It was a tale of two lenders in the first quarter of 2013, according to earnings reports released today by Wells Fargo and Chase.
After crunching the numbers, it appears the two are heading in different directions, though Chase is unlikely to dethrone Wells Fargo anytime soon.
Wells Fargo saw home lending volume dip to $109 billion in the first quarter, down from $125 billion in the fourth quarter and $129 billion a year earlier.
Along with that, the San Francisco-based bank and lender also experienced in decline in mortgage applications, which fell to $140 billion from $152 billion in the fourth quarter and $188 billion in the first quarter of 2012.
As a result, the company’s unclosed mortgage pipeline shrunk to $74 billion, down from $81 billion in the linked quarter and $79 billion a year ago.
Refis and Correspondent Lending Down
If you dig into the numbers, there are a couple of reasons why home loan production is off. For one, refinances as a percentage of total application fell to 65% in the first quarter.
They’re down from 72% in the fourth quarter and 76% a year ago. Long story short, there just aren’t as many potential refinance transactions left, as most predicted.
Most homeowners already refinanced, though there is the possibility for some homeowners to refinance again, seeing that mortgage rates have continued to trickle lower.
Still, refinance activity is expected to drop tremendously this year, and purchase-mortgage activity certainly won’t be able to make up for the entire decline.
Additionally, Wells Fargo saw a big drop in correspondent lending, which actually accounted for much of their quarterly and annual decline.
I’m assuming this isn’t by accident, and could be the result of the bank choosing to focus only on its highest quality business partners.
There’s also an industry-wide push to focus on retail relationships as well, which are valuable from a cross-selling (and loan quality) standpoint.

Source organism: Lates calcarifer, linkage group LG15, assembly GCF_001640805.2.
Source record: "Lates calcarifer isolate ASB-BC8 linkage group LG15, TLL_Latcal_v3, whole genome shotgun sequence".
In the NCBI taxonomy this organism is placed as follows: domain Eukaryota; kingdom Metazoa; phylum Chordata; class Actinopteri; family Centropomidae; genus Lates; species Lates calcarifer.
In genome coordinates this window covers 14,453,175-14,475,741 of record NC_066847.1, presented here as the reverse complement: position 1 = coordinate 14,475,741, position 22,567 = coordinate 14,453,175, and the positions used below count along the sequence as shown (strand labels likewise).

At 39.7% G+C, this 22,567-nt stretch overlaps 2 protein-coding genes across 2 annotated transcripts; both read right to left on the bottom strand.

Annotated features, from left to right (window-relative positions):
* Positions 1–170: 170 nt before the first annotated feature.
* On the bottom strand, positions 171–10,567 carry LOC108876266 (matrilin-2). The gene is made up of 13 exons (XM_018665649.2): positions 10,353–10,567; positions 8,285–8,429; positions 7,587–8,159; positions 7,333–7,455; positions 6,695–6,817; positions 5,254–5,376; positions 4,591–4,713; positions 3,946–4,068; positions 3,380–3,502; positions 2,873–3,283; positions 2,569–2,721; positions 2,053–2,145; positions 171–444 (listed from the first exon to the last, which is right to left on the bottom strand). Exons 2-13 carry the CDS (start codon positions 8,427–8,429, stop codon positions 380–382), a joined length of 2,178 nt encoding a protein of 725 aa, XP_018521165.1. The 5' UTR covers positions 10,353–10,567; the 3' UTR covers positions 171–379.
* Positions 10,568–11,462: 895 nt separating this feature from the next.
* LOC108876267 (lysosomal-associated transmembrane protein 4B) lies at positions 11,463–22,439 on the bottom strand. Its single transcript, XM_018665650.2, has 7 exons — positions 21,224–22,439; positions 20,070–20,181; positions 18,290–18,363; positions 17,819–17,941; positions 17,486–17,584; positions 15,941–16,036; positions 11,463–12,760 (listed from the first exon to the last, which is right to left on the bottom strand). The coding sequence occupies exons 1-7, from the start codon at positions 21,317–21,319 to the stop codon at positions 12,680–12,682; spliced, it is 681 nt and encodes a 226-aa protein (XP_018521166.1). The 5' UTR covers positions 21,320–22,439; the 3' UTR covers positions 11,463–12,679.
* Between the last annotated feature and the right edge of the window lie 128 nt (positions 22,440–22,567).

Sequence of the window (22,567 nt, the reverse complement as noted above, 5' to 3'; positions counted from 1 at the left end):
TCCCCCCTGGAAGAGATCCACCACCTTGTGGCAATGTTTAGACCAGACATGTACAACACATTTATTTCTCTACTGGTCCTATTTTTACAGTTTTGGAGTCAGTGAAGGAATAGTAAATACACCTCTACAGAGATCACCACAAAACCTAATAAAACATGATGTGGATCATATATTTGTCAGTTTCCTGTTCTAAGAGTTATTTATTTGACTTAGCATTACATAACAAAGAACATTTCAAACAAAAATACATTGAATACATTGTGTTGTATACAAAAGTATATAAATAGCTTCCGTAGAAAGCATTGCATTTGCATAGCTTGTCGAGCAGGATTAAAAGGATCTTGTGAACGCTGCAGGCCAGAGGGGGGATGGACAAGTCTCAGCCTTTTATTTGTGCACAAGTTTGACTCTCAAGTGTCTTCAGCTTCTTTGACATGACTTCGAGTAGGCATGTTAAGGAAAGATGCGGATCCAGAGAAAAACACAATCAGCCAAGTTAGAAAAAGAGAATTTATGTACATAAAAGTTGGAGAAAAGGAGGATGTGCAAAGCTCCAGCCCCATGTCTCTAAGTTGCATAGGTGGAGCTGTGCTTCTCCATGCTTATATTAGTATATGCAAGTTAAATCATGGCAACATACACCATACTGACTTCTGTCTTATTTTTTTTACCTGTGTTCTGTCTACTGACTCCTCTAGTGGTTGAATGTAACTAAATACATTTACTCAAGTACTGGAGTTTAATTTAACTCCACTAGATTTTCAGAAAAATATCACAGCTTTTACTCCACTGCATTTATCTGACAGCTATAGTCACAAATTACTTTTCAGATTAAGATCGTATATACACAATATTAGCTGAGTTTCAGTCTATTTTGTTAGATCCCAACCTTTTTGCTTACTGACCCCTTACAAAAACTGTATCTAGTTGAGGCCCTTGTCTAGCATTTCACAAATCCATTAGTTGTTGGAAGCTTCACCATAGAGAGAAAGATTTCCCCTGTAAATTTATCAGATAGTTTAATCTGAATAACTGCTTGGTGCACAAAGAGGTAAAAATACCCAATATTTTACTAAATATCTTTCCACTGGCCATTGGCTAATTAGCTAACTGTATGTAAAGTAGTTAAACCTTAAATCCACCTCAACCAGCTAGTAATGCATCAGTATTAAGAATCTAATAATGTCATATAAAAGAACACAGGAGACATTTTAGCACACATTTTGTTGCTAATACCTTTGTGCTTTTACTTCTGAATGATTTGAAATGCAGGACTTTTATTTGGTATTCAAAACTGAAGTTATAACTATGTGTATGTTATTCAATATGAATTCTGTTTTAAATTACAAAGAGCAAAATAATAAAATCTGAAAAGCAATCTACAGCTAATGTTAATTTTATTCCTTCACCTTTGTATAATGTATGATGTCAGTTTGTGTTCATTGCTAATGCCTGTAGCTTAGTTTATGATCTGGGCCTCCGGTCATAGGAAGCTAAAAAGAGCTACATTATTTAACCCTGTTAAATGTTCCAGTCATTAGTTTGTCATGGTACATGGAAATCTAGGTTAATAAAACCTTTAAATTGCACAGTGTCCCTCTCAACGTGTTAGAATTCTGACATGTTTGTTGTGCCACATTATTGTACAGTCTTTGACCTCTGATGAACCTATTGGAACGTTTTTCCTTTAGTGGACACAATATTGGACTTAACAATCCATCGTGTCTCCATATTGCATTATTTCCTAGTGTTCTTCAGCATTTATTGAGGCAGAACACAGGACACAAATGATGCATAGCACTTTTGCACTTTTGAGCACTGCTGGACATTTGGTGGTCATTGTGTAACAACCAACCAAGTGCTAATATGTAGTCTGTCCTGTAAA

Chase Growing Larger in the Mortgage Space
While Wells was sputtering, number two was making up for lost time. Chase said it increased mortgage lending by 3% from the fourth quarter and 37% from a year ago.
Total mortgage origination volume for the NYC-based bank increased to $52.7 billion in the first quarter (260,000 mortgages), up from $51.2 billion at year-end and $38.4 billion in the first quarter of 2012.
Chase was also able to increase mortgage application volume slightly, though only by one percent from a year ago. It was off 8% from the fourth quarter.
Contrary to Wells, Chase increased its correspondent mortgage lending significantly from a year earlier.
In fact, it nearly doubled correspondent output (+69%) as the channel accounted for nearly half of overall production. Retail volume increased 12% from a year earlier, but was off one percent from the fourth quarter.
Chase seems to be making a bigger push in home loan lending, as evidenced by these numbers and a recent ad campaign.
The bank is running commercials nationwide promoting its “Chase My New Home” app, which allows potential customers to search and compare homes, calculate monthly mortgage payments, and connect with a Chase Mortgage Banker.
It appears to be their way of saying they want a bigger piece of the purchase market. However, it’s going to take a lot of work to steal the number one spot from Wells Fargo…